Dogs make the best of friends. They’re loyal, loving, and their contagious enthusiasm means they’re almost always up for an adventure. Because they’re such wonderful, fun-loving pals, many RVers love taking their dogs with them on their excursions.

While it’s great to have Fido along for your summer travels, it’s important to keep your pet safe in the heat, as the intense temperatures can be dangerous and uncomfortable for your furry friend.

In the interest of keeping your dog safe and happy while RVing during summertime, keep the following tips in mind:

Provide Plenty of Shade

Remember that if it’s hot for you, it’s even more miserable for your pet. Keep your pet cool and comfortable by providing plenty of shade. Ideally, you’ll visit RV parks that have plenty of trees, but you can also make your pet a little area underneath your RV awning with a comfortable spot to lie down as well as drink some water.

If your pet wants to explore and run around, be mindful of how long they’ve been under the hot sun, and regularly call them back to relax under the shade or hang out in the air-conditioning to cool off.

Don’t Leave Your Dog Unattended in Your RV

It’s important to never leave your dog unattended in your RV, as temperatures drastically heat up indoors. A breezy day in the 80s can reach lethal degrees inside of a vehicle, so make it a habit to never leave your pup, even for brief periods of time.

It also may initially seem okay to leave your dog in the RV if you leave the AC on, but if the AC were to stop working for any reason, your pooch would be in a dangerous scenario. For both your own and your pet’s benefit, know how to keep your RV cool without the AC in case your unit malfunctions or there are any issues with the power hook-up.

If there are any dog-free activities you plan on doing, consider leaving your hound with a friend or a dog boarding facility. You may even be able to find a local dog day care or lodging facility near the area you’ll be staying so that your dog doesn’t have to be boarded for the entire trip.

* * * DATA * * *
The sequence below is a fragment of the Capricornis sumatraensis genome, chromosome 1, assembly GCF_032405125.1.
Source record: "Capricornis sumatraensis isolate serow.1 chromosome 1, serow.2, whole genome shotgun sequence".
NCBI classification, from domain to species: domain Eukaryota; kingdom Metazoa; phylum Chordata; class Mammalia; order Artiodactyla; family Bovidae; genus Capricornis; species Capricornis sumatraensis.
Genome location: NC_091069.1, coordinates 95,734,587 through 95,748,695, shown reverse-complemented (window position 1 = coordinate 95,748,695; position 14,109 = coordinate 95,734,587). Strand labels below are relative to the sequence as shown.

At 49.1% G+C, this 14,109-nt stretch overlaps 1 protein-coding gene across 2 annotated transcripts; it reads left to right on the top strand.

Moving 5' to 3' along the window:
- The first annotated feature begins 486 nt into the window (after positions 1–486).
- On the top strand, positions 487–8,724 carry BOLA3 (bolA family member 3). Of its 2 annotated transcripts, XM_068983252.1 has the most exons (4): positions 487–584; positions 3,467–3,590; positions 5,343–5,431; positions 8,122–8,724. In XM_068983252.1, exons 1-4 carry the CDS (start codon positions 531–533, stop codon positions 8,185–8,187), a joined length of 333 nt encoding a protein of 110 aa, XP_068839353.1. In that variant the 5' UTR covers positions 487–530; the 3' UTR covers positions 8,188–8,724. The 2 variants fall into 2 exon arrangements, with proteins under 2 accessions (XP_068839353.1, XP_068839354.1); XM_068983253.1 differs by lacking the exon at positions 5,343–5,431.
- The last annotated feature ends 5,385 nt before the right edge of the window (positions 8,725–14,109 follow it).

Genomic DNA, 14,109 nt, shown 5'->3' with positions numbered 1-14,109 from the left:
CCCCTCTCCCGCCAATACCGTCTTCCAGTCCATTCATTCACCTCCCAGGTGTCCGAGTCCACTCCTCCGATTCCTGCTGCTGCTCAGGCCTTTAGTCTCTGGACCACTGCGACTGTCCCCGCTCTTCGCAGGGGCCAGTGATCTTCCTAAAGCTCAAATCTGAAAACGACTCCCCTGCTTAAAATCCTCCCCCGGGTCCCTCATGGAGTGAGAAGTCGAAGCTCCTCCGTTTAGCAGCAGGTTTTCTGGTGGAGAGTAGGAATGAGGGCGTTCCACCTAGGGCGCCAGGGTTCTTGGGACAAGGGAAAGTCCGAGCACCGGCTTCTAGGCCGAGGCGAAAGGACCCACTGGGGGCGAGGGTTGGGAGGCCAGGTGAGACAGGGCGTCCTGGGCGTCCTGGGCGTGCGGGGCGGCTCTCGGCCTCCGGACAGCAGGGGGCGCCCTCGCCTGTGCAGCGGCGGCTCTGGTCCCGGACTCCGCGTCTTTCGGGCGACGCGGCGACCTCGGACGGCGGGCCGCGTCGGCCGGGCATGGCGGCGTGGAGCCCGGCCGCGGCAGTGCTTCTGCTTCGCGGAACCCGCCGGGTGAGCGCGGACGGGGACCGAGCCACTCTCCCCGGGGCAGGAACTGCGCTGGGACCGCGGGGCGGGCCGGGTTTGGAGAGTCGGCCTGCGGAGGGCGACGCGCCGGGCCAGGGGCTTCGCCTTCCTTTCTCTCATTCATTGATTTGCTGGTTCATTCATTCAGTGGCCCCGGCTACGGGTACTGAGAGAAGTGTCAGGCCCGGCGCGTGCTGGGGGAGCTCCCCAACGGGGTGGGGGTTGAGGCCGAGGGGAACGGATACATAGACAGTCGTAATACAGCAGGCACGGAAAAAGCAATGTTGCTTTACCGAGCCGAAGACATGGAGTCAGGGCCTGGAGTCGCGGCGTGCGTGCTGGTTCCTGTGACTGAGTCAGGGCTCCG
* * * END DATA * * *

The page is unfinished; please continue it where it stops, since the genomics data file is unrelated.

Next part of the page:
Hydrate, Hydrate, Hydrate

Dehydration can lead to many destructive outcomes, but when you factor in a heatwave, it can be exceptionally dangerous and even lead to heat stroke (here are the signs of heat stroke to look out for in dogs).

Keep your canine friend well-hydrated by regularly providing water on walks/hikes and ensuring there are ample areas around the campsite that he/she can drink from. The more active your dog is, the more water you’ll need to provide, so be mindful of how long your pup is running around without drinking. You can even set reminders on your phone so that you don’t forget to encourage your hound to lap up some water regularly throughout the day.

Avoid Mid-Day Adventures

During the middle of the day, temperatures are at their highest, and the sun is blazing in full force. Instead of planning adventures/exercise for this time, try to plan your pup’s activities so that they are carried out in the morning or evening when the weather is cooler. No matter when you go, don’t forget to pack plenty of water and a portable water dish.

If you do go out in the middle of the day, be cautious of your dog’s paws, as the ground can heat up and burn his/her paw pads. A good rule to follow is that if you touch the ground with your hand and it’s too warm to comfortably hold it there for 10 seconds, it’s too hot for your dog’s paws. You can also look into dog shoes for further protection.

Be Prepared for Emergencies

While preventative measures are the best way to keep emergencies at bay, unpredictable situations can always come up, and it’s always a good idea to be prepared for the unexpected.

When you’re RVing with your furry friend, make sure you know of any emergency vet centers in the areas you’ll be staying at and traveling through, and bring copies of your dog’s medical records and a list of any medications he/she is taking.

Similarly, always bring more food and water for your dog than you think you’ll need just in case your plans get delayed, you decide to take a detour, or you experience a mechanical breakdown.

Closing Up

At the end of the day, RV adventures with your four-legged best friend can make for some truly joyous moments on the road, but you want to be diligent about keeping him/her safe. While it’s always important to follow general safety measures regarding pet travel, it’s necessary to take specific precautions when you’re RVing in the blistering summer heat.

By keeping Fido cool and shaded, providing plenty of water, and preparing for the unexpected, you should have no problem showing your pup a journey that’s full of tail wags and smiles.

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